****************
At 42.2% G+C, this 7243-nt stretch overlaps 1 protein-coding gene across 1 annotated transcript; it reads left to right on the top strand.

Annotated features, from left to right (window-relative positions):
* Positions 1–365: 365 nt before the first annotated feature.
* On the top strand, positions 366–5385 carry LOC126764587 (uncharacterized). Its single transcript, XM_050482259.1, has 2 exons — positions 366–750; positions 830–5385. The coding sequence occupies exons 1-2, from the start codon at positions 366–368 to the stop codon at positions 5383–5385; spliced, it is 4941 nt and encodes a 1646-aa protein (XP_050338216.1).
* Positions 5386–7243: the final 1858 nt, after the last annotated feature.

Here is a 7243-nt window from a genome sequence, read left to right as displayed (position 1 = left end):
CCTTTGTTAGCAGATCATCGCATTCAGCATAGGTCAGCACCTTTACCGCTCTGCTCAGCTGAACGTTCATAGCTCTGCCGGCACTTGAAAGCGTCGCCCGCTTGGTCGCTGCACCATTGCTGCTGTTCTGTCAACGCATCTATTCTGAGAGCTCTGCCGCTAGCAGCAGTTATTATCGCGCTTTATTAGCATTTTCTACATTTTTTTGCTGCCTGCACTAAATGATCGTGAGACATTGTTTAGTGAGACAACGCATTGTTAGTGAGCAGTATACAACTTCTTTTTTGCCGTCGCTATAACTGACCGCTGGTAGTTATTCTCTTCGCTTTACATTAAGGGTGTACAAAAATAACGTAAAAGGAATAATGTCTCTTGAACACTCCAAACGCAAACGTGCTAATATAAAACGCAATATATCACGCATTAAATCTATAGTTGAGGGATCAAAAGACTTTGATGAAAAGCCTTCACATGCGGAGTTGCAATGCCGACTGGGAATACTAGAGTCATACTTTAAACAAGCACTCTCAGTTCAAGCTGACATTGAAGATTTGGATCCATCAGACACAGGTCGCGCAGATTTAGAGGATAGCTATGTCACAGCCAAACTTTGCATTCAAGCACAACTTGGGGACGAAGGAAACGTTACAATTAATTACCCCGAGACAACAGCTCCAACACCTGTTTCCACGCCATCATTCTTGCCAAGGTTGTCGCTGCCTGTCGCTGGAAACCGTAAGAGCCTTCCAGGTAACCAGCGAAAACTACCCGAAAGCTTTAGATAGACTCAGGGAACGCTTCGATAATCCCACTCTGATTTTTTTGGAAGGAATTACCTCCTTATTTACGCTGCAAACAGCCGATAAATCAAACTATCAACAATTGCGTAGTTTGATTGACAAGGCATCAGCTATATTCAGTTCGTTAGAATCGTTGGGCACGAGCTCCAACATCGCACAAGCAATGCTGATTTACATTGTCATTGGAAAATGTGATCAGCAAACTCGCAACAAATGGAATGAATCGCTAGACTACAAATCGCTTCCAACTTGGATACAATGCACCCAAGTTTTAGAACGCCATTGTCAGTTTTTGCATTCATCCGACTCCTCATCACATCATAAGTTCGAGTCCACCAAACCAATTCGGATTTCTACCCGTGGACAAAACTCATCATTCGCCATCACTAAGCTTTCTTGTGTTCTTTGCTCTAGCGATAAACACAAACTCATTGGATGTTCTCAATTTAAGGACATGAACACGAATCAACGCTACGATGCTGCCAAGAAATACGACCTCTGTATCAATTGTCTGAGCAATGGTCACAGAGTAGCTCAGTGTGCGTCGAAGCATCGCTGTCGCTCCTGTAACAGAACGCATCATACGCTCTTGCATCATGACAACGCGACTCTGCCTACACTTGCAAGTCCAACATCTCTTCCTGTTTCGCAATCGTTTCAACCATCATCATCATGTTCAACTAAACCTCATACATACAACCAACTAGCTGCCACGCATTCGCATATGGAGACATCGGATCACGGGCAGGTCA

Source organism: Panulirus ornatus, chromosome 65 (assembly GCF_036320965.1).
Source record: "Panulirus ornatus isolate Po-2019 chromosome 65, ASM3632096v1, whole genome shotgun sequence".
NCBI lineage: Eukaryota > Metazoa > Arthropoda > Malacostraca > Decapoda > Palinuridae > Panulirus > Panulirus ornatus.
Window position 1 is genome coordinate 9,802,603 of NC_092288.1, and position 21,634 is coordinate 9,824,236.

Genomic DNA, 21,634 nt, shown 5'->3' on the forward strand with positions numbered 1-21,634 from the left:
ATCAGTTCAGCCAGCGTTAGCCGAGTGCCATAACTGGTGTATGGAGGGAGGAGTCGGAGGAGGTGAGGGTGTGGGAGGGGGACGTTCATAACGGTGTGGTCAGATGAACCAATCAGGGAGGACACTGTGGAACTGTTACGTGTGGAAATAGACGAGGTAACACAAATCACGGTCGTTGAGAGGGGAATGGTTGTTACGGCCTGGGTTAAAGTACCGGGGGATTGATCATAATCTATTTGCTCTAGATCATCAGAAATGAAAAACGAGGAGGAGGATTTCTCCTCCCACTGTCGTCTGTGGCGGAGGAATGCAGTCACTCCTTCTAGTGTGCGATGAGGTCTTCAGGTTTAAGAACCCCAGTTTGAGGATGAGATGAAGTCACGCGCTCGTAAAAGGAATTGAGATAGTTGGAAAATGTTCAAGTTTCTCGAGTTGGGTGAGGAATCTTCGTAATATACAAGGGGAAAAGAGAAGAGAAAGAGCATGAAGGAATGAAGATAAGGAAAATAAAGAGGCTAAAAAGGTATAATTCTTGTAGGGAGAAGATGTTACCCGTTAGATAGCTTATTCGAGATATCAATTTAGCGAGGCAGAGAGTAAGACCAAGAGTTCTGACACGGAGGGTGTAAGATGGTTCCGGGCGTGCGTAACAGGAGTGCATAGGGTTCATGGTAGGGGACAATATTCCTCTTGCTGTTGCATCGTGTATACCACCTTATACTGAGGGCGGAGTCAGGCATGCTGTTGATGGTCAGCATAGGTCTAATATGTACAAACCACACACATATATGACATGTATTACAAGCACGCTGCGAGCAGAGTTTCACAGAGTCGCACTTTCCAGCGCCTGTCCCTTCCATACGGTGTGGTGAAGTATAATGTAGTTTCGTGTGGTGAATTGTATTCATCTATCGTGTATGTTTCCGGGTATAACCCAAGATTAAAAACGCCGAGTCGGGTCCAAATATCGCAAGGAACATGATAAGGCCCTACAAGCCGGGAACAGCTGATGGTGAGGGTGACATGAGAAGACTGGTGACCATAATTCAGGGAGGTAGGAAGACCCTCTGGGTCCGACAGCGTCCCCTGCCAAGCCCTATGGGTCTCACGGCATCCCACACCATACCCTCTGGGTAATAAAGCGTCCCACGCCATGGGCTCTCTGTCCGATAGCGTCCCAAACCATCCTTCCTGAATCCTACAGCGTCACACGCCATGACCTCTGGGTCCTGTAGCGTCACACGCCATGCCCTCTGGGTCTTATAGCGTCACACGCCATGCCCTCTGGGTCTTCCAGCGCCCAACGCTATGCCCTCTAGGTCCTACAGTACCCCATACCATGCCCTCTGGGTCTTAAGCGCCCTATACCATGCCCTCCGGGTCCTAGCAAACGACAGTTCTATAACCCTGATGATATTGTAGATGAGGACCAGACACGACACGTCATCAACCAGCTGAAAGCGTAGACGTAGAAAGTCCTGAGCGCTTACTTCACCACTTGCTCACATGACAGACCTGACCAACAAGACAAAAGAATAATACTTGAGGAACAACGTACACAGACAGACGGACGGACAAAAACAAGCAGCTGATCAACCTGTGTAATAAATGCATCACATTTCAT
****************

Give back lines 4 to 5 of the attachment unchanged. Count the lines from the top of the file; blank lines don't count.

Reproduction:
* On the top strand, positions 366–5385 carry LOC126764587 (uncharacterized). Its single transcript, XM_050482259.1, has 2 exons — positions 366–750; positions 830–5385. The coding sequence occupies exons 1-2, from the start codon at positions 366–368 to the stop codon at positions 5383–5385; spliced, it is 4941 nt and encodes a 1646-aa protein (XP_050338216.1).
* Positions 5386–7243: the final 1858 nt, after the last annotated feature.